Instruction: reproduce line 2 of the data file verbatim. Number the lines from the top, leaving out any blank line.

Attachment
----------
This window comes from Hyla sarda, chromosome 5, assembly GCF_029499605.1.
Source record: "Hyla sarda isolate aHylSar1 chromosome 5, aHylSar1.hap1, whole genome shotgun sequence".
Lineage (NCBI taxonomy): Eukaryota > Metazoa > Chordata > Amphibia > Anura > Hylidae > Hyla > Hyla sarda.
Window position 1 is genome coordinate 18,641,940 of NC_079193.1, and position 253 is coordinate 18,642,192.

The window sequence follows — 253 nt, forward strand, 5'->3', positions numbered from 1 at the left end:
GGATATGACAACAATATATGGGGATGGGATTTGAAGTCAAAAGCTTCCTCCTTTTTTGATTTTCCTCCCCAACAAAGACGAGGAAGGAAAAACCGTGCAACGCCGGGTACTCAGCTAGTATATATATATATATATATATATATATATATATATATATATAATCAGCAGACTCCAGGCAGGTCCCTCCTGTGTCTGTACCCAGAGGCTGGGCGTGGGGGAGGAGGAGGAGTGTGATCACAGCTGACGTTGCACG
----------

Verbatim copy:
Source record: "Hyla sarda isolate aHylSar1 chromosome 5, aHylSar1.hap1, whole genome shotgun sequence".